Posted by: Ali | December 13, 2009

MAXIM #7 Recruiting users for impact analysis

#7 Recruiting users for impact analysis

Explore effective methods to recruit library users to take part in Critical Incident Technique (CIT) questionnaire surveys and follow-up interviews for impact analysis studies. State the implications (e.g. cost, time, resources etc) of the method(s) chosen

Type of library service – database training

List of methods to recruit library users to take part in CIT questionnaires and follow-up interviews.

Notes from Knowing your users: analysing impact suggest CIT questionnaires can be distributed to attendees at the end of training sessions to assess the impact of training. This would allow assessment of the short-term impact of the training session on the attendees. Alternatively they could be asked to return them after a set period of time, to assess the impact of the training session – i.e. establish the longer term impact. To compete the impact study, users that return their questionnaires can be selected for follow-up interviews.

I’m assuming here that attendance is not compulsory.

1. Survey attendees immediately after training – either via a survey handed out after the session, or email the attendees immediately after the session

– lower cost – as only surveying attendees, not all possible users of the service
– doesn’t tell you anything about those that don’t attend the sessions
– may give a higher response rate, as having taken part in the session the attendee may feel more inclined to give feedback, and to take part in later interviews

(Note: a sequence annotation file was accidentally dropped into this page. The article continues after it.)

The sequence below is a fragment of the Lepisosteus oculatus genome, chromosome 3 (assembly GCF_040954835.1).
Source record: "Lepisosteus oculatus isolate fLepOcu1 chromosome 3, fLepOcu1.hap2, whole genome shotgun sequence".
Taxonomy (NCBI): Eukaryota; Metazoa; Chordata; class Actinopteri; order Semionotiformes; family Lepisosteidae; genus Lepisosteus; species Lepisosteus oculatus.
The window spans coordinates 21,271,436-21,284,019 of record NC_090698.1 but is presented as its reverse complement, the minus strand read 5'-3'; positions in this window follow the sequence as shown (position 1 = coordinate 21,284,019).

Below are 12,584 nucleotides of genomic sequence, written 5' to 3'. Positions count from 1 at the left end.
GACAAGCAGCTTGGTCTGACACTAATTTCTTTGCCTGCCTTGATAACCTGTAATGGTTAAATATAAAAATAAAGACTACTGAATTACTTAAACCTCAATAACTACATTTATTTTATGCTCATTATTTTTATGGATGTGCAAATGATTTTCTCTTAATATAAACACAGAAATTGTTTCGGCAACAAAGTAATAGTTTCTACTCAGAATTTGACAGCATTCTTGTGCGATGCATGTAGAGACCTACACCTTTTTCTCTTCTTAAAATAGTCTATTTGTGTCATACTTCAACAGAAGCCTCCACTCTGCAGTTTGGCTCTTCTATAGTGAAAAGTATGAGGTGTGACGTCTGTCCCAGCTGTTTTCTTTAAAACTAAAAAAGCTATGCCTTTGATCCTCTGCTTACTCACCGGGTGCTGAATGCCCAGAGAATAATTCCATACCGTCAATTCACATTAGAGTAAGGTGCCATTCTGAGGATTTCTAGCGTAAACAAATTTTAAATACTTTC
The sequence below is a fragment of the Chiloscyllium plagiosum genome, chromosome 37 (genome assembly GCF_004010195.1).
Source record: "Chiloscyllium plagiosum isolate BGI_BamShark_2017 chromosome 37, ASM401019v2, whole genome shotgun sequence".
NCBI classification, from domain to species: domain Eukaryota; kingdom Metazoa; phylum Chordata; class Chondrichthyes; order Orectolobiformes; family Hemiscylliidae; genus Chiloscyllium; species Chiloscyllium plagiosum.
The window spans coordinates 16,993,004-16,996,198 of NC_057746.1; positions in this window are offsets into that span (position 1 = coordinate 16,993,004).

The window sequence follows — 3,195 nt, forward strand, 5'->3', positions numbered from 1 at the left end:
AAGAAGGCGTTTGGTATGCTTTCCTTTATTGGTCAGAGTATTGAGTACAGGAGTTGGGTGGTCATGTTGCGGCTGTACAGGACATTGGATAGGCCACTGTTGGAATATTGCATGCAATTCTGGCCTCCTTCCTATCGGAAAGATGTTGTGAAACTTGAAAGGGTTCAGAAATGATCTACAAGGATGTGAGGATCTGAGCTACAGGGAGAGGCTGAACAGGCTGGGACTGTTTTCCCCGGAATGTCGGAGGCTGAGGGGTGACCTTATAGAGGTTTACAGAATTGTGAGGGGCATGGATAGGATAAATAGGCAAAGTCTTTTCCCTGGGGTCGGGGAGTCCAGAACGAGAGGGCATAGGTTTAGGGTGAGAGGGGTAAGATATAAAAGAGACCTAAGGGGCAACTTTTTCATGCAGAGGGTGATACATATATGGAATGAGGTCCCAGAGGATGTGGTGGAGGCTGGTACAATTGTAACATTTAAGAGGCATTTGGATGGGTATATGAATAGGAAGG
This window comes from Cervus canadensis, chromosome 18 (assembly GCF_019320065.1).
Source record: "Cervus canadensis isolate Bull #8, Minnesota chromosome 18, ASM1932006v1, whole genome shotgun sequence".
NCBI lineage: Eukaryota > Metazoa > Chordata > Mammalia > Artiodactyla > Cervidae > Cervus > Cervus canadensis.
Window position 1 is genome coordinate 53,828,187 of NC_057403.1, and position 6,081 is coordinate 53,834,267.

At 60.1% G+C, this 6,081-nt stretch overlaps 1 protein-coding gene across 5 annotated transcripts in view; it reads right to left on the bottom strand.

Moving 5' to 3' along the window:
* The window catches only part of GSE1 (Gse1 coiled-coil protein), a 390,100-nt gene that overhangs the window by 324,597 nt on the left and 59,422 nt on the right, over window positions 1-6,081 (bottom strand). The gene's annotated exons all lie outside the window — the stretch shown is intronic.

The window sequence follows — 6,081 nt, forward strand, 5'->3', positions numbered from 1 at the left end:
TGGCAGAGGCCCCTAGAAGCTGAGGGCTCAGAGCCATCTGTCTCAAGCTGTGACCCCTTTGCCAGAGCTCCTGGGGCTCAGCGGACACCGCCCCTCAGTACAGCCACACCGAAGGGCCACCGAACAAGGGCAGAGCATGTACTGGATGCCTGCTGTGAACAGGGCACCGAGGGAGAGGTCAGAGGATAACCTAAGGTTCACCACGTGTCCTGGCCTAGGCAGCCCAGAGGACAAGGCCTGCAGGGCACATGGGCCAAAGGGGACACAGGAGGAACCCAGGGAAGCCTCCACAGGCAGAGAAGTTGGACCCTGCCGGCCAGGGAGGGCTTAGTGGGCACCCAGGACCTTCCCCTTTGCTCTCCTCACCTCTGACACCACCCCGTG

2. Survey all library customers to see who has taken part in database tutorials

– if all library users (i.e. entire population) surveyed this would mean more expense in terms of number of surveys produced (if a paper based survey used)
– if only a sample of all library customers is used, then a sampling frame would be needed – could be time-consuming/costly to generate/access this (depends on access to institutional records of staff/students/library users)
– surveying all customers could raise awareness of database training amongst non-users
– would allow to find out more about non-users
– may have a lower response rate from attendees than when surveying immediately after the training – attendees may be less motivated to take part if it has been some time since they had the training

3. Survey library users i.e. when they come into the library, or put up a link to a survey on your website. Then stop the survey when you have reached the required number of surveys you want.

– convenience sample, so can’t extrapolate results to all users – but would give you an indication of opinions about impact
– surveying customers in this way could raise awareness of database training amongst non-users
– would allow to find out more about non-users

For any of these methods incentives could be used to assist with getting a higher response rate. What incentives were provided would depend on who the library users are, and what budget is available.

As indicated from the briefing notes about this method, follow-up interviews would be conducted from amongst those who completed the survey. Do we need to elaborate on the cost, time, resources for these? e..g.
– face to face interviewing more expensive than questionnaire surveys
– more costly and time-consuming to analyse data (e.g. content analysis of responses – especially if the questions are very open, she says from personal experience!)

Not sure how much detail we need to go into here – the course is not going into detail on surveying methodology at all!


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